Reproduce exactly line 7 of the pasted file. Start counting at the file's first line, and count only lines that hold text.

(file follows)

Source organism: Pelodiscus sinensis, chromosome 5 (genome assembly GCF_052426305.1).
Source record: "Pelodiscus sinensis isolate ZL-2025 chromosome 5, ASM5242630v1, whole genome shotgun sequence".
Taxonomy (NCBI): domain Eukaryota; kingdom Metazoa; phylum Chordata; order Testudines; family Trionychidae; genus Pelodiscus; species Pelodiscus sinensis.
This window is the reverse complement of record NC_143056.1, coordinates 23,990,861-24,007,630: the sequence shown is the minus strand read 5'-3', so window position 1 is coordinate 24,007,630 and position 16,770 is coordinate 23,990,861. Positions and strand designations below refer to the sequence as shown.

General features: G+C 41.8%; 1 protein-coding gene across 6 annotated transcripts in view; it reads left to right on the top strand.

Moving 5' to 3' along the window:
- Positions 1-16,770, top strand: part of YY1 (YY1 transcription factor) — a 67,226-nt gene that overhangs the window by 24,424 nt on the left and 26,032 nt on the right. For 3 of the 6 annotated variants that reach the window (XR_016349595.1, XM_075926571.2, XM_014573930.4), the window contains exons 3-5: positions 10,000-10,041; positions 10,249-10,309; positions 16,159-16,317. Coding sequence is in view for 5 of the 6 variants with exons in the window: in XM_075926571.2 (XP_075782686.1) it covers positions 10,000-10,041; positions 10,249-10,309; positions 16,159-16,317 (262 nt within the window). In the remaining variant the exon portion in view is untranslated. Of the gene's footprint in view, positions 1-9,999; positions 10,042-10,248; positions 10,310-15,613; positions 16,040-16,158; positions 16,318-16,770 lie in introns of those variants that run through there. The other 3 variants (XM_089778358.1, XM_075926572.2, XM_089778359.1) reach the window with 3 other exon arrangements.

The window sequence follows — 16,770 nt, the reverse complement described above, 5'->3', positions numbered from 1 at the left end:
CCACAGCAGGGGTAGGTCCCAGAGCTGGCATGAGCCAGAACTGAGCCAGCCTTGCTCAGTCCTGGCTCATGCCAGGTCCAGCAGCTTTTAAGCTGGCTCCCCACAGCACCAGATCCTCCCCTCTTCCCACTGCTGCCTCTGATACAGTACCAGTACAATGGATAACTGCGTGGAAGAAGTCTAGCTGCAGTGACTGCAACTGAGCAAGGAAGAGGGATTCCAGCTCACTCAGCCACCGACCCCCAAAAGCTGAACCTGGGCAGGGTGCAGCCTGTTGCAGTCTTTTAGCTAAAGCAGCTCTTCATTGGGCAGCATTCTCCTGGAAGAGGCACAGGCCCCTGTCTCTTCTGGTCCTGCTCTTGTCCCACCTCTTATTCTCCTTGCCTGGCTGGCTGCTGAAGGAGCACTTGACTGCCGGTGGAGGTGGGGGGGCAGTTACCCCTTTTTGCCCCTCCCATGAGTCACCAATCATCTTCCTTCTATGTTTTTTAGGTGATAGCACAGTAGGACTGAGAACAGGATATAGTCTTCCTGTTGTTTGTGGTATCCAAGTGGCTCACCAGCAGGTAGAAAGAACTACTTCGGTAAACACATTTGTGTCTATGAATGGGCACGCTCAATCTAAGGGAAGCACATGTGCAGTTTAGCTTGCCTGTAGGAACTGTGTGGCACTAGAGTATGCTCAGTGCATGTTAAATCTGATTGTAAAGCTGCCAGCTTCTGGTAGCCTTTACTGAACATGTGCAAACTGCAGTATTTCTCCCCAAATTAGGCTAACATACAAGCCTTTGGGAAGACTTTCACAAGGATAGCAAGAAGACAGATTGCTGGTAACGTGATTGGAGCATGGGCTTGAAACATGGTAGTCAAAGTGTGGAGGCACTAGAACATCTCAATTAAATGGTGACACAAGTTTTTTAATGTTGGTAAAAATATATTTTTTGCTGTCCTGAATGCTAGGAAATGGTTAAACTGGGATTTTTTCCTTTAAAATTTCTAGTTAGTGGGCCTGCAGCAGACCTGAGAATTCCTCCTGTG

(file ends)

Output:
- Positions 1-16,770, top strand: part of YY1 (YY1 transcription factor) — a 67,226-nt gene that overhangs the window by 24,424 nt on the left and 26,032 nt on the right. For 3 of the 6 annotated variants that reach the window (XR_016349595.1, XM_075926571.2, XM_014573930.4), the window contains exons 3-5: positions 10,000-10,041; positions 10,249-10,309; positions 16,159-16,317. Coding sequence is in view for 5 of the 6 variants with exons in the window: in XM_075926571.2 (XP_075782686.1) it covers positions 10,000-10,041; positions 10,249-10,309; positions 16,159-16,317 (262 nt within the window). In the remaining variant the exon portion in view is untranslated. Of the gene's footprint in view, positions 1-9,999; positions 10,042-10,248; positions 10,310-15,613; positions 16,040-16,158; positions 16,318-16,770 lie in introns of those variants that run through there. The other 3 variants (XM_089778358.1, XM_075926572.2, XM_089778359.1) reach the window with 3 other exon arrangements.